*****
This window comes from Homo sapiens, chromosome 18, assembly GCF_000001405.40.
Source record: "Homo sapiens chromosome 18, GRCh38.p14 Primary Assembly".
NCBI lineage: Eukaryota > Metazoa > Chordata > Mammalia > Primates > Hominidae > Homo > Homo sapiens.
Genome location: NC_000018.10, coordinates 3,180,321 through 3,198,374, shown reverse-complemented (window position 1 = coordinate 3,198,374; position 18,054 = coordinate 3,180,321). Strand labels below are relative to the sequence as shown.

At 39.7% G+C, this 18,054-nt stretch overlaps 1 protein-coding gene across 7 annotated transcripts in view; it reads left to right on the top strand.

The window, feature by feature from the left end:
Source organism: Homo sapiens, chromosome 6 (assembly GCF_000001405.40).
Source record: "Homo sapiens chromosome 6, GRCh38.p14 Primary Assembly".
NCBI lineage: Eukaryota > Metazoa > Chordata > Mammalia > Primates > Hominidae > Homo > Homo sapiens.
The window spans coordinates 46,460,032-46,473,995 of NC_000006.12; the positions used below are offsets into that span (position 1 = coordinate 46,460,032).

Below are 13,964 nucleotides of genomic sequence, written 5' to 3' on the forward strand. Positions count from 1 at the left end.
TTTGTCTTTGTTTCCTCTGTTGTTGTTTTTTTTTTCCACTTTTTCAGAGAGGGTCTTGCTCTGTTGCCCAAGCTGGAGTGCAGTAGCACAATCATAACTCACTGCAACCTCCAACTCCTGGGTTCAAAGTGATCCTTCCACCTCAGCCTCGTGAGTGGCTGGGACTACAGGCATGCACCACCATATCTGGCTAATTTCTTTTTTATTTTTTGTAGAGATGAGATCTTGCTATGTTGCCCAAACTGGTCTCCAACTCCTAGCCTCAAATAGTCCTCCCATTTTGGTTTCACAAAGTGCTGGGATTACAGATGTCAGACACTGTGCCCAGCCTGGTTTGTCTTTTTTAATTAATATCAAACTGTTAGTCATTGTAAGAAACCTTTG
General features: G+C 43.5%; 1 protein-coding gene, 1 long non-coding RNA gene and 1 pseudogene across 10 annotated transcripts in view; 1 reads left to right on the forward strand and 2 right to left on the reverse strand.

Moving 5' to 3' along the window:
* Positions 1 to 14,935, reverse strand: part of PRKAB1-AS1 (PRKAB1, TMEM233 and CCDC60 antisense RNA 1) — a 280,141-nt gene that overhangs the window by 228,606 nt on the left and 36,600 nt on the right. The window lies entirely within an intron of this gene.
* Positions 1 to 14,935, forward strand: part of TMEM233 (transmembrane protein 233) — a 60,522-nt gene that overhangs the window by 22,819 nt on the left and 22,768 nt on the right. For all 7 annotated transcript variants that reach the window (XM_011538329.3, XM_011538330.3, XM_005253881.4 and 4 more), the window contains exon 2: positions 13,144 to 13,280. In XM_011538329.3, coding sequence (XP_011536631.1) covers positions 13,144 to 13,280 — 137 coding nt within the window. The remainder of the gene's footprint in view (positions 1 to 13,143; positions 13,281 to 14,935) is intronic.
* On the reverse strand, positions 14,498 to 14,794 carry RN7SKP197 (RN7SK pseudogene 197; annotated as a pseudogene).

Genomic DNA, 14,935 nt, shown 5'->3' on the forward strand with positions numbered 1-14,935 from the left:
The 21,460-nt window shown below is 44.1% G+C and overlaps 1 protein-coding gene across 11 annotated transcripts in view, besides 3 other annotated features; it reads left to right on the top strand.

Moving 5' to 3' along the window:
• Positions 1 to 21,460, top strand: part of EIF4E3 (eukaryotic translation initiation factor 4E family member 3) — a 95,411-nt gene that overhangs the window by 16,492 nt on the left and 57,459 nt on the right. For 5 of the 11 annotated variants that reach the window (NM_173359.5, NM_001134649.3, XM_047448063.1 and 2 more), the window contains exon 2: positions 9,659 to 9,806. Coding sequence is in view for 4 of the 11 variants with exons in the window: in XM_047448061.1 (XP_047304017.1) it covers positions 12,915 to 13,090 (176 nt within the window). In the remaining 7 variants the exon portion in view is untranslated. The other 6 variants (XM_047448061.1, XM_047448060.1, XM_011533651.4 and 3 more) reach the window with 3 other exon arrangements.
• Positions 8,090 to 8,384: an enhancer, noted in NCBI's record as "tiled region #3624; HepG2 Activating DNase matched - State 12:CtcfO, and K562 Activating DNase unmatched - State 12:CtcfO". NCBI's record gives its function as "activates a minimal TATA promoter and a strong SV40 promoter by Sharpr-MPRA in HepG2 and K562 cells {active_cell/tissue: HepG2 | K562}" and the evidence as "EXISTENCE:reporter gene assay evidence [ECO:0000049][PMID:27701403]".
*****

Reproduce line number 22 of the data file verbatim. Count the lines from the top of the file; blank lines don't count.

• Positions 8,090 to 8,384: an enhancer, noted in NCBI's record as "tiled region #3624; HepG2 Activating DNase matched - State 12:CtcfO, and K562 Activating DNase unmatched - State 12:CtcfO". NCBI's record gives its function as "activates a minimal TATA promoter and a strong SV40 promoter by Sharpr-MPRA in HepG2 and K562 cells {active_cell/tissue: HepG2 | K562}" and the evidence as "EXISTENCE:reporter gene assay evidence [ECO:0000049][PMID:27701403]".